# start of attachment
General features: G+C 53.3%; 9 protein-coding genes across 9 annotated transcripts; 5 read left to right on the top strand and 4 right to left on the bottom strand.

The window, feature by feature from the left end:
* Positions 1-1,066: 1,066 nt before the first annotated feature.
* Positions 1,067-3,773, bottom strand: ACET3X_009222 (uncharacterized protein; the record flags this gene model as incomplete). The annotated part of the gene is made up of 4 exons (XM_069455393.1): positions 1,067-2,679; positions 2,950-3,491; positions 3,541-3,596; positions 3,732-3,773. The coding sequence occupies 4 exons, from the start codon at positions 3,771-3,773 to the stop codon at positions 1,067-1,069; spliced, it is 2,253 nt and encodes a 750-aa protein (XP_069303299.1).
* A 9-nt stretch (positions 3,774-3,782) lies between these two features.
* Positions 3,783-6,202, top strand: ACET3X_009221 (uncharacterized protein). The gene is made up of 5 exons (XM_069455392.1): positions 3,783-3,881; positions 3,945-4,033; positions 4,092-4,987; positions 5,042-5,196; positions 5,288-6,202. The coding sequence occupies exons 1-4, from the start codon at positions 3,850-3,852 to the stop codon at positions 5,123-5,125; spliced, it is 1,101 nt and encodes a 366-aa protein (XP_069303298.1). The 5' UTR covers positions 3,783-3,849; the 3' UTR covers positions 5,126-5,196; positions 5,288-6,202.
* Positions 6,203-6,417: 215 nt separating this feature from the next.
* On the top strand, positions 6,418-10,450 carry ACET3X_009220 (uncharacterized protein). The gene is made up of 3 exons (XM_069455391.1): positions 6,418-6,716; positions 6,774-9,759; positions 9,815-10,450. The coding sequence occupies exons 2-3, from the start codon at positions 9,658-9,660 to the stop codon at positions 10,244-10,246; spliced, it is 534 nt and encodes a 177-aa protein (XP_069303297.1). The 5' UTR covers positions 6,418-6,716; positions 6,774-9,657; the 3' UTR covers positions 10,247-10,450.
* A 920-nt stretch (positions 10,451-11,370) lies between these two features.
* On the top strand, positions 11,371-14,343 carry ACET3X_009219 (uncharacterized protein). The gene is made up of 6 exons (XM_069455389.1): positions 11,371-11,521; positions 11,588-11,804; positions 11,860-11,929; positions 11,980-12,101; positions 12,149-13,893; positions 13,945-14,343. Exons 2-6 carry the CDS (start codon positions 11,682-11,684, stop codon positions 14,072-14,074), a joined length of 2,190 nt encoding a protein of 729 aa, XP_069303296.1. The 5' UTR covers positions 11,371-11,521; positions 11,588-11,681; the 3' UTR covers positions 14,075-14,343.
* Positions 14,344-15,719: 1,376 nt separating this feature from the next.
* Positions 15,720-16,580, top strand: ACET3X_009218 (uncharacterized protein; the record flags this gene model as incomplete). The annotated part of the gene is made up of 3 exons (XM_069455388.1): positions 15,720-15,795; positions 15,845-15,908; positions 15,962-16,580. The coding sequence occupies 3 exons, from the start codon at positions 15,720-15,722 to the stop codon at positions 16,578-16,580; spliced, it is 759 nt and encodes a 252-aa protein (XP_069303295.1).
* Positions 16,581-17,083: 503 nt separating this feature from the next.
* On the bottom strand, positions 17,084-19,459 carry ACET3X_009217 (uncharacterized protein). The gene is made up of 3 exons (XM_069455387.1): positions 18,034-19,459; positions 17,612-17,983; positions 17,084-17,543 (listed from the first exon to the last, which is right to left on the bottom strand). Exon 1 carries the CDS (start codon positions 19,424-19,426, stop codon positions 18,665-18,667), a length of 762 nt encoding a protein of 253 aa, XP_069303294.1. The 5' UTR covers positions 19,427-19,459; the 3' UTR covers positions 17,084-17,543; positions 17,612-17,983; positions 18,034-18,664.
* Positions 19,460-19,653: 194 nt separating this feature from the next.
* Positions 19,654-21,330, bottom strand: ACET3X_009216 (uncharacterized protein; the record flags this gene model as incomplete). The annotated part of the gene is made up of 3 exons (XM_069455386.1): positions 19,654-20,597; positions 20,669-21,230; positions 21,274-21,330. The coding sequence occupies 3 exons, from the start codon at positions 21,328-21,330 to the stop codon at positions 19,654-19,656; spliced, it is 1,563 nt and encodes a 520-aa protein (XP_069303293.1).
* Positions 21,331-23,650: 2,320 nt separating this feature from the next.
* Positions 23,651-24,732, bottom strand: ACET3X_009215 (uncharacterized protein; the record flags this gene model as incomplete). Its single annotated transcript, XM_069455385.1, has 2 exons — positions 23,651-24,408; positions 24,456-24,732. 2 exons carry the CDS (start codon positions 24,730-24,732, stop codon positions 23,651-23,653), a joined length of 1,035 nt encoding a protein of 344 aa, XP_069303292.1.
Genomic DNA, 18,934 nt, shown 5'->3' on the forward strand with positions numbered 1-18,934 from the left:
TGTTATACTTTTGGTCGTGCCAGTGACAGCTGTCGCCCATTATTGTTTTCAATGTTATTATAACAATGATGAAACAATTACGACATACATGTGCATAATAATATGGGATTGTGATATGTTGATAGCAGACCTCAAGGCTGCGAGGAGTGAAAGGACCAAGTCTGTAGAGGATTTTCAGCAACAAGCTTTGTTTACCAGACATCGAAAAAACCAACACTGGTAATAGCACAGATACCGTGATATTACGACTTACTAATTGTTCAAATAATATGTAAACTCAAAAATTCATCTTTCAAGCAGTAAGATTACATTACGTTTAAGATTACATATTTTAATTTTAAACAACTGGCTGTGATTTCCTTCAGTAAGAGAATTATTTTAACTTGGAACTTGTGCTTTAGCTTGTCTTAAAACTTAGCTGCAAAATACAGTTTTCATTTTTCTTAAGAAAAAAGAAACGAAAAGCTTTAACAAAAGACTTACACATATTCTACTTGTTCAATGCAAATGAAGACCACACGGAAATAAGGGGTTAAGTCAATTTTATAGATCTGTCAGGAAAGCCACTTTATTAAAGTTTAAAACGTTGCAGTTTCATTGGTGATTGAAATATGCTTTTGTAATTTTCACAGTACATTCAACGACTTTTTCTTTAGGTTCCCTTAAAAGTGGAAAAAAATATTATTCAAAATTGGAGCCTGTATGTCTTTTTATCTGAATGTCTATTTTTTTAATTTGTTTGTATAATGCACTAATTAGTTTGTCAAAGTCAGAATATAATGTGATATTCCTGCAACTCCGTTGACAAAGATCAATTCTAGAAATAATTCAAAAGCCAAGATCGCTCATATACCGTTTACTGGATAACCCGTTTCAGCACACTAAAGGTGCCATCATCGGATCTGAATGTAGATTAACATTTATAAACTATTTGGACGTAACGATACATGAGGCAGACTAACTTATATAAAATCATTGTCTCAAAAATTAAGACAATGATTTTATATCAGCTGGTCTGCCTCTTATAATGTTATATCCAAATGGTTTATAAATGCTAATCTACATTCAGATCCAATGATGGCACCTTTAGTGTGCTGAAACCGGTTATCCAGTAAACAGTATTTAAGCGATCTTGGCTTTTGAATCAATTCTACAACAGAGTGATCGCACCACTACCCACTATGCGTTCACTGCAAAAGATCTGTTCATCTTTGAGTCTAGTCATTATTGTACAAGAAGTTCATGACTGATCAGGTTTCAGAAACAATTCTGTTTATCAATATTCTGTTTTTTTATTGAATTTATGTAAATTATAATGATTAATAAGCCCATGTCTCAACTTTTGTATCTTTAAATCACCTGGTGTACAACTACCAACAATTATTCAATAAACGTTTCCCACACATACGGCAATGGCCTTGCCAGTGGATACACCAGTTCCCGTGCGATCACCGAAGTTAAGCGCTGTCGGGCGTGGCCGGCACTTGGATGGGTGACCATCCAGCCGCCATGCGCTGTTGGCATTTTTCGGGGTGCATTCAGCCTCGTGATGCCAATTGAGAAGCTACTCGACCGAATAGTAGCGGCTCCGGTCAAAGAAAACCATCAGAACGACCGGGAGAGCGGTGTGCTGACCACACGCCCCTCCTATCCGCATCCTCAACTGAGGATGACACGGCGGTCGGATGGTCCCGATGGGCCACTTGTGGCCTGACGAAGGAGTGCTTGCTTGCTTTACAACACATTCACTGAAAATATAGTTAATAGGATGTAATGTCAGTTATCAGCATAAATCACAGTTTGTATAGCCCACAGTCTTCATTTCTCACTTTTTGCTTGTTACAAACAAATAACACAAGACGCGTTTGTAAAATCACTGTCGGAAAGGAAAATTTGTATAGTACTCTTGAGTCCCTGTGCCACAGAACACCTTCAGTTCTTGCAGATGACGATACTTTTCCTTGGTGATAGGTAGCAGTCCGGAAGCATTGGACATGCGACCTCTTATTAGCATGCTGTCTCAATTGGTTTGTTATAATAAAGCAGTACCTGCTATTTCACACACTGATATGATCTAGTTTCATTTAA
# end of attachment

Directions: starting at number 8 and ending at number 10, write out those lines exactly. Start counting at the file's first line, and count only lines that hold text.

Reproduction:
* On the top strand, positions 6,418-10,450 carry ACET3X_009220 (uncharacterized protein). The gene is made up of 3 exons (XM_069455391.1): positions 6,418-6,716; positions 6,774-9,759; positions 9,815-10,450. The coding sequence occupies exons 2-3, from the start codon at positions 9,658-9,660 to the stop codon at positions 10,244-10,246; spliced, it is 534 nt and encodes a 177-aa protein (XP_069303297.1). The 5' UTR covers positions 6,418-6,716; positions 6,774-9,657; the 3' UTR covers positions 10,247-10,450.
* A 920-nt stretch (positions 10,451-11,370) lies between these two features.
* On the top strand, positions 11,371-14,343 carry ACET3X_009219 (uncharacterized protein). The gene is made up of 6 exons (XM_069455389.1): positions 11,371-11,521; positions 11,588-11,804; positions 11,860-11,929; positions 11,980-12,101; positions 12,149-13,893; positions 13,945-14,343. Exons 2-6 carry the CDS (start codon positions 11,682-11,684, stop codon positions 14,072-14,074), a joined length of 2,190 nt encoding a protein of 729 aa, XP_069303296.1. The 5' UTR covers positions 11,371-11,521; positions 11,588-11,681; the 3' UTR covers positions 14,075-14,343.